# Important Algorithm Finally Ported.

Discussion in 'Ruby' started by Hampton, Jan 12, 2006.

1. ### HamptonGuest

After months of work, gruelling hours, and a nice cup of coffee, the
world's most famous (and infamous) algorithm has been ported to the
ruby language!

{applause}

Thank you, thank you.

The Slim Shady algorithm is a deceptively simple algorithm which finds
use in many many aerospace and bio-informatics systems. Therefore, Ruby
may now stand proud as.... a..... ummm.... language to do those things.

Here is the algorithm...

def slim_shady_finder homies
homies.each do |some_guy|
return some_guy if (some_guy.name.eql? "Slim Shady")
end
return nil
end

Thank you, I know you all can tell how many hours of work have gone
into this conversion. For more information on the SSA and to see where
our implementation has been added... go to the Uncyclopedia.

http://uncyclopedia.org/wiki/Slim_Shady_Algorithm#The_Actual_Algorithm.27s_implementations

Hampton, Jan 12, 2006

2. ### Guest

Hi --

On Fri, 13 Jan 2006, Hampton wrote:

> After months of work, gruelling hours, and a nice cup of coffee, the
> world's most famous (and infamous) algorithm has been ported to the
> ruby language!
>
> {applause}
>
> Thank you, thank you.
>
> The Slim Shady algorithm is a deceptively simple algorithm which finds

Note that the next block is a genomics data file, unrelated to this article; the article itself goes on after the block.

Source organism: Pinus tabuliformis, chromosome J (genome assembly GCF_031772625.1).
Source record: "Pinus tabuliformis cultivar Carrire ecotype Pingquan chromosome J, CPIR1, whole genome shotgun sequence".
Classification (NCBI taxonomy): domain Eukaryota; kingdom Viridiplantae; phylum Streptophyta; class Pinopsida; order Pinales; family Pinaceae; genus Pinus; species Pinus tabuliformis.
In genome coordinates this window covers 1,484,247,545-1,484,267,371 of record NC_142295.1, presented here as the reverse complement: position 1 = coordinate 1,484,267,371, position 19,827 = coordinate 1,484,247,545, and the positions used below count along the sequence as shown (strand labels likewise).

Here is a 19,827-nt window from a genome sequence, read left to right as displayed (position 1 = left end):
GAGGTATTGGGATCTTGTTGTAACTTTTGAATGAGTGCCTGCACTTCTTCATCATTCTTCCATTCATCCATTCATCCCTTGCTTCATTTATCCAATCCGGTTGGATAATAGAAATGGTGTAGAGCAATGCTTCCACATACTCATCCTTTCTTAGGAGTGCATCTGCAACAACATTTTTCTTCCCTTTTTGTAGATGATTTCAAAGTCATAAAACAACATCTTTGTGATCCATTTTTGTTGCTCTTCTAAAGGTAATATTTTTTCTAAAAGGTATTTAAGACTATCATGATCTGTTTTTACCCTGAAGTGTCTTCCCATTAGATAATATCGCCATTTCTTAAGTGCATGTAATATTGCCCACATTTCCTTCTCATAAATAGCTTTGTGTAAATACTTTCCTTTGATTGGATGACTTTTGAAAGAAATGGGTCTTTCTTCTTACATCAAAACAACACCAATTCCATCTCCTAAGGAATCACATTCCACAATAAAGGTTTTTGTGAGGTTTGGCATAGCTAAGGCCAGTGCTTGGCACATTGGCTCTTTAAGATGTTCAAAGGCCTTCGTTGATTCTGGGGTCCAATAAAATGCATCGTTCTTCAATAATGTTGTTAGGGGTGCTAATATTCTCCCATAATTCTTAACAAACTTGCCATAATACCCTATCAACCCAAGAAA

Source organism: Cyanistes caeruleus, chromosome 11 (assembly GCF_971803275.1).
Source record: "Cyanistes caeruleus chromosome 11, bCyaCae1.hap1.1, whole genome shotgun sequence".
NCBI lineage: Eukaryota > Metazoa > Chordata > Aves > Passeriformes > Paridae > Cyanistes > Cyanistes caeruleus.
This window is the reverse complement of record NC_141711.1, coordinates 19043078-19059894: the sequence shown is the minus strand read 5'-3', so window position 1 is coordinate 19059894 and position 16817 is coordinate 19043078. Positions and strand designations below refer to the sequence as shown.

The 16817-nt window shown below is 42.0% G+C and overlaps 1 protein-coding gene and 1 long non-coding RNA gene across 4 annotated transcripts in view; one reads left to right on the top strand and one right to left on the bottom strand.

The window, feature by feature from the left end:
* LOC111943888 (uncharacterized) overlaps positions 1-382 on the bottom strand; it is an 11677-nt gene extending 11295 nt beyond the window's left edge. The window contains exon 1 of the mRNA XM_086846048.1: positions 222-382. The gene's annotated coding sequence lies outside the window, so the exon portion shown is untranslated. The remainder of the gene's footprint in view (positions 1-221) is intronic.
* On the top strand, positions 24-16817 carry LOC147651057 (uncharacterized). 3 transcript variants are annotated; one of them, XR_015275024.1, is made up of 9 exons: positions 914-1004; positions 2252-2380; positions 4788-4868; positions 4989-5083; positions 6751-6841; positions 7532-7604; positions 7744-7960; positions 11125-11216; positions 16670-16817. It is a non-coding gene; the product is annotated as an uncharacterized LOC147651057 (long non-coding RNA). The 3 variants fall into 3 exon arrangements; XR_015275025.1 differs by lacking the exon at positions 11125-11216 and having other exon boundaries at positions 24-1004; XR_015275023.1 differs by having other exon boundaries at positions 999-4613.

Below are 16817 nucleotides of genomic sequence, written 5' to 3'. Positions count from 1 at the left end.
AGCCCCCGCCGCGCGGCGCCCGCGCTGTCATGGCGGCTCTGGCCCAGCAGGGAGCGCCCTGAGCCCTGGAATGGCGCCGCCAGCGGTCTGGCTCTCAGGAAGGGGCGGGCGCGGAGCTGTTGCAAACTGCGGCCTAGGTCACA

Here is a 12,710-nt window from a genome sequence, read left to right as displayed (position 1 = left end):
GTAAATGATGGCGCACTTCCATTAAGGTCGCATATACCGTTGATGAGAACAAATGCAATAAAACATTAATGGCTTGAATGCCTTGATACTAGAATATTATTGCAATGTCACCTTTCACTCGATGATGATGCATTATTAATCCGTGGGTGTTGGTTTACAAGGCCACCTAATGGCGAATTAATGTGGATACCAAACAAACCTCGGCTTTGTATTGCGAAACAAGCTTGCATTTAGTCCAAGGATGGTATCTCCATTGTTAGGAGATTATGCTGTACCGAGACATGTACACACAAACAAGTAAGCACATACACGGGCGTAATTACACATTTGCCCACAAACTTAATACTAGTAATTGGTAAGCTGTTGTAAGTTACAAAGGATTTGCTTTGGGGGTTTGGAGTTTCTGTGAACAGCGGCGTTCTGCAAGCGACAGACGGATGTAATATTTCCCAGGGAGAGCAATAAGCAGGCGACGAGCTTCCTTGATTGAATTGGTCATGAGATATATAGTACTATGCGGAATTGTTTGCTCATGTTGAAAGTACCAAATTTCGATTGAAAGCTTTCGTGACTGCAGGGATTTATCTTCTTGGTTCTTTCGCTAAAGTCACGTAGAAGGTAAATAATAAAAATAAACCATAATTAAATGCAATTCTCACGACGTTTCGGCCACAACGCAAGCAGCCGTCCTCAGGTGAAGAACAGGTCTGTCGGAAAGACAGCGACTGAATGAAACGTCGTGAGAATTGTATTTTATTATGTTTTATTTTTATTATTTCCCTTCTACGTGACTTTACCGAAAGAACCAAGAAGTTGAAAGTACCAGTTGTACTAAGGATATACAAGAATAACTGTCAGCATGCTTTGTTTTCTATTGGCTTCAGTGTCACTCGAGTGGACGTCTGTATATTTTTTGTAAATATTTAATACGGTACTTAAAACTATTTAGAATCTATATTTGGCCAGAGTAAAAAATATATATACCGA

> use in many many aerospace and bio-informatics systems. Therefore, Ruby
> may now stand proud as.... a..... ummm.... language to do those things.
>
> Here is the algorithm...
>
> def slim_shady_finder homies
> homies.each do |some_guy|
> return some_guy if (some_guy.name.eql? "Slim Shady")
> end
> return nil
> end

I have no idea what you're talking about, but you've triggered my
code-massaging compulsion

def slim_shady_finder(homies)
homies.find {|h| h.name.eql?("Slim Shady") }
end

David

--
David A. Black

"Ruby for Rails", from Manning Publications, coming April 2006!
http://www.manning.com/books/black

, Jan 12, 2006

3. ### Chad PerrinGuest

On Fri, Jan 13, 2006 at 02:08:07AM +0900, Hampton wrote:
> After months of work, gruelling hours, and a nice cup of coffee, the
> world's most famous (and infamous) algorithm has been ported to the
> ruby language!
>
> {applause}
>
> Thank you, thank you.
>
> The Slim Shady algorithm is a deceptively simple algorithm which finds
> use in many many aerospace and bio-informatics systems. Therefore, Ruby
> may now stand proud as.... a..... ummm.... language to do those things.
>
> Here is the algorithm...
>
> def slim_shady_finder homies
> homies.each do |some_guy|
> return some_guy if (some_guy.name.eql? "Slim Shady")
> end
> return nil
> end
>
> Thank you, I know you all can tell how many hours of work have gone
> into this conversion. For more information on the SSA and to see where
> our implementation has been added... go to the Uncyclopedia.

Oh, thank goodness. I can finally write that plzstandup.rb program.

--
Chad Perrin [ CCD CopyWrite | http://ccd.apotheon.org ]

unix virus: If you're using a unixlike OS, please forward
this to 20 others and erase your system partition.

Chad Perrin, Jan 12, 2006
4. ### HamptonGuest

David, I'm sorry to say that there is no way to ever improve upon the
code I write.

For, you see, I am the Savior of Ruby. Actually, I'm just kidding. I'm